Tania Rosser encapsulates the determination of women’s rugby in Ireland

Irish sportswomen need more determination and belief than their male counterparts

‘Born in New Zealand, Tania Rosser is a ferociously skilled player.’ Photograph: Jordan Mansfield/Getty Images

‘Born in New Zealand, Tania Rosser is a ferociously skilled player.’ Photograph: Jordan Mansfield/Getty Images


In the corridors of victory there are no wimps allowed. We are in a golden age of Irish sportswomen. The under-19 Irish women’s soccer team were the first to qualify for the under-19 European Championship. Last year, the women’s rugby team won the Six Nations Grand Slam. Katie Taylor is the best sportsperson we’ve ever produced. On Friday, Team Boatylicious, a crew of four rowers featuring Iris hwoman Aoife Ní Mhaoileoin, became the first all-female four to get from California to Hawaii in the Great Pacific Race.

But as women, being among the best at football, rugby, boxing and rowing requires a lot of leaning in. They have (in general) less funding, less public support and fewer sponsorship opportunities. While male stars are pampered and paid, some of our best female sportswomen work full-time jobs while togging out for their country. They need more determination, more belief. Yet when they rise to the top the victories are so much sweeter. That’s what made the Irish women’s rugby team’s win over New Zealand at the World Cup last week epic.


It’s perhaps unfair to single out players in such a complete and cohesive team, but the story of Tania Rosser encapsulates the determination of women’s rugby in Ireland. Born in New Zealand, Rosser is a ferociously skilled player. In between her first and second World Cups (this is her third) she had a son and was back on the pitch playing three months after his birth. The New Zealand match was her 50th cap for Ireland.

She had effectively retired from international rugby four years ago, losing her motivation for the game and struggling with an injury that necessitated her shoulder to be reconstructed. She came back, regained fitness and fought her way into the first team again.

Rocky Balboa would cower in the corner. Rosser named her son Serge, after Serge Blanco, the French player who brought his team to the first World Cup final in 1987 where eventually they lost to Rosser’s home nation.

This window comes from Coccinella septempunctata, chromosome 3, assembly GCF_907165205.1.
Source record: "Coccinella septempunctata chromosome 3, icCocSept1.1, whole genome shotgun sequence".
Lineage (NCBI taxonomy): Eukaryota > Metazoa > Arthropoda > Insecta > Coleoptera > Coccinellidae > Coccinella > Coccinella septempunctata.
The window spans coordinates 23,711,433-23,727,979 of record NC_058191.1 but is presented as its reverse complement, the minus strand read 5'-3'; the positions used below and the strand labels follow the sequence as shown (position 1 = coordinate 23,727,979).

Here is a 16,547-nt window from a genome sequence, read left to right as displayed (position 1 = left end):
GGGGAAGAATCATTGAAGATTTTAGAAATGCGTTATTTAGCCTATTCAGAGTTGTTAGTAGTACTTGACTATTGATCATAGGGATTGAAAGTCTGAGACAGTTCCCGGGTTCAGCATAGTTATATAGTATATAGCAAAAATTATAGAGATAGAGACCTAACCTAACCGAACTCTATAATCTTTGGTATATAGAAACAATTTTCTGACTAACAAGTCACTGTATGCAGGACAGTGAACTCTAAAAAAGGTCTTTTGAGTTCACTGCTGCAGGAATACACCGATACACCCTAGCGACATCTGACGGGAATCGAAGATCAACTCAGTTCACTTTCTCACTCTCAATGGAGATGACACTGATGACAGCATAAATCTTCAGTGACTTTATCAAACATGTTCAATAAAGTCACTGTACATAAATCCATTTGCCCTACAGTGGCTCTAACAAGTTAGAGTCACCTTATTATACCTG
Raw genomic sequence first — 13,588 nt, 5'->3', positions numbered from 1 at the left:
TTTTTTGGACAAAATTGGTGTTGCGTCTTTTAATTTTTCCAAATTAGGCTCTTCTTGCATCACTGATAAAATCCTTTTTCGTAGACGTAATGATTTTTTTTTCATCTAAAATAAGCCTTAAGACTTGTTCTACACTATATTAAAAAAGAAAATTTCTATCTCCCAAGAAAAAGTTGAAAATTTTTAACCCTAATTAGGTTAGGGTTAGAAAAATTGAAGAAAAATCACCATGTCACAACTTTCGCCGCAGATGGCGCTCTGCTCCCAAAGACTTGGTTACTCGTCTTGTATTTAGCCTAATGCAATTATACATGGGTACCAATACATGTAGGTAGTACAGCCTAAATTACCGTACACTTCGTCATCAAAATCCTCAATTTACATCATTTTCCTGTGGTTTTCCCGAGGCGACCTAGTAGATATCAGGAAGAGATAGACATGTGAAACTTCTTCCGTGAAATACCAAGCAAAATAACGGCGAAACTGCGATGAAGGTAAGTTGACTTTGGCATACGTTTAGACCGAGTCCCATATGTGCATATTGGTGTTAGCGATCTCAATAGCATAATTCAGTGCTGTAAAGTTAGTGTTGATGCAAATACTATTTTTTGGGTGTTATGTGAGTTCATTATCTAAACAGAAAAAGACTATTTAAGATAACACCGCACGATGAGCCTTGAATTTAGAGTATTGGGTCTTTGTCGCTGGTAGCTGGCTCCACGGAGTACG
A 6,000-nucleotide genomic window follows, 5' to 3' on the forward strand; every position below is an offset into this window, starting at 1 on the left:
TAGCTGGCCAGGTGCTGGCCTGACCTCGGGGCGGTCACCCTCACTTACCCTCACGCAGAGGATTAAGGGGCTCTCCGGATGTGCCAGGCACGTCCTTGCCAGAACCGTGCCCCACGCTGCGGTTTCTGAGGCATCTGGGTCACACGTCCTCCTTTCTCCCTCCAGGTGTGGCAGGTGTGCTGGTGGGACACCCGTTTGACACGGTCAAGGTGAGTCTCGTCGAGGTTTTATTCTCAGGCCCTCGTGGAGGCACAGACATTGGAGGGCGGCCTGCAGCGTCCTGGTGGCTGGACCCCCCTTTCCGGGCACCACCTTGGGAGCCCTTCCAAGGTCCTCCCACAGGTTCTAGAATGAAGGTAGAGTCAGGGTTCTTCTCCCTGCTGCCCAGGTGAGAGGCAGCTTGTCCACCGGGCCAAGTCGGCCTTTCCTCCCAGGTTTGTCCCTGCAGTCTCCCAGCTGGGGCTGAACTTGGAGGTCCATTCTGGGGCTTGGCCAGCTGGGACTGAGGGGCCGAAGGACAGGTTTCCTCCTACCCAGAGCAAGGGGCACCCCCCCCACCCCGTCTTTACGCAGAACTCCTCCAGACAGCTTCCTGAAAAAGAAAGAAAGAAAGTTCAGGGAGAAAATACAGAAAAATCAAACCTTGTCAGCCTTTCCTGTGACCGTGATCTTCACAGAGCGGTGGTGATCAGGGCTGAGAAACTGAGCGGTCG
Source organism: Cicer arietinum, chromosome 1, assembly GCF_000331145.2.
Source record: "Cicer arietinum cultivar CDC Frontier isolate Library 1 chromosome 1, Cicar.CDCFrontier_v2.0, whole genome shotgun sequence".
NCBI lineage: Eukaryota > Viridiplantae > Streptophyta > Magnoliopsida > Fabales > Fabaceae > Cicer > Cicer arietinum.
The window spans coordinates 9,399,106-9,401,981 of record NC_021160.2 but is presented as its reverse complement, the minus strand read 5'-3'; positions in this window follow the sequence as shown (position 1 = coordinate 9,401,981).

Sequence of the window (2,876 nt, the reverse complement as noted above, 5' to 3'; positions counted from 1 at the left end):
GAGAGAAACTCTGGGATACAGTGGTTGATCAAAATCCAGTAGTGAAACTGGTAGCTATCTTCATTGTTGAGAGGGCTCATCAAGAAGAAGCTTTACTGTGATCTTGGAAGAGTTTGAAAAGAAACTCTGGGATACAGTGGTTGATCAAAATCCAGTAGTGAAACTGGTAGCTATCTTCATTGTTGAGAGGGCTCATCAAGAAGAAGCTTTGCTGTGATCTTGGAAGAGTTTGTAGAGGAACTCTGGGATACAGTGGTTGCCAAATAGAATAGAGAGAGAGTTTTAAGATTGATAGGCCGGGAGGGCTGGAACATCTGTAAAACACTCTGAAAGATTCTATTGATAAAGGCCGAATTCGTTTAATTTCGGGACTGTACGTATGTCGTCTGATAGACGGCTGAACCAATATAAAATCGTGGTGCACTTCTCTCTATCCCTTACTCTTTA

In the semi-final against Australia though, Blanco, like the Irish, showed phenomenal determination. France were behind three times in that match. As the score levelled out to 24-24 in Sydney, one of the greatest tries in rugby history was about to be scored. The lead-up was a masterclass of speed, flow and opportunism. After turning over the ball from an Australian-won lineout, the magic began. Two passes, a seemingly rudderless kick into Australian possession, and the ball scrambled back by Les Bleus. Then, on the ninth pass, Blanco grabbed it, powered forward and touched down in the corner. Skill, yes; but France wanted it.

It’s interesting to see how far rugby has come since then. There were fewer than 18,000 people at that semi-final. And like the Black Ferns versus the Irish, the Wallabies were stunned.


There is a humour and frankness to the Irish women’s rugby team. The night before the match they watched Frozen, one of the few animated films that offers girls role models outside of the traditional submissive Disney paradigm. When that film was released last year it turned out that young girls wanted a cartoon that had two female leads, and was about strong personalities and not weak damsels in distress. It became the highest-grossing animated film ever, making over $1 billion at the box office.

The team sang along to the movie’s Oscar-winning song, Let It Go: “It’s time to see what I can do/To test the limits and break through/No right, no wrong, no rules for me. I’m free.”

In this newspaper, Gavin Cummiskey reported from France on the team’s preparation, with Lynne Cantwell remembering the start of the match after the intimidating haka from their opposition, “We put our hands in and said ‘Let’s go f***ing mental’ That was our team speech.”

How these players talk about the game – never mind how they play it – sparkles with enthusiasm and honesty. There are no press conference cliches that we’ve become so used to thanks to the media- trained male players, cautious about their image and sponsorship deals.

When the women played Italy at Lansdowne Road this year on International Women’s Day, crowds of people waited outside the stadium to applaud them. It was one of the most touching displays of support and appreciation in sport that I’ve witnessed.

Men’s rugby has had something of a makeover since the 1990s, when a chunk of public sentiment towards it in Ireland was coloured by reverse snobbery. Paul Howard struck a chord to which everyone hummed with Ross O’Carroll-Kelly, as many viewed rugby players as an entitled group of beefy, bratty private-school boys with floppy hair and juiced-up muscles.

Now we see the amazing Brian O’Driscoll virtually canonised, because these are stand-up guys now, total champs, restaurateurs and clothing designers, driving cars given as gifts from marketing departments. But the true grit and against-all-odds authenticity is on the women’s team. They may not be Disney, but they’re writing one hell of a fairytale.

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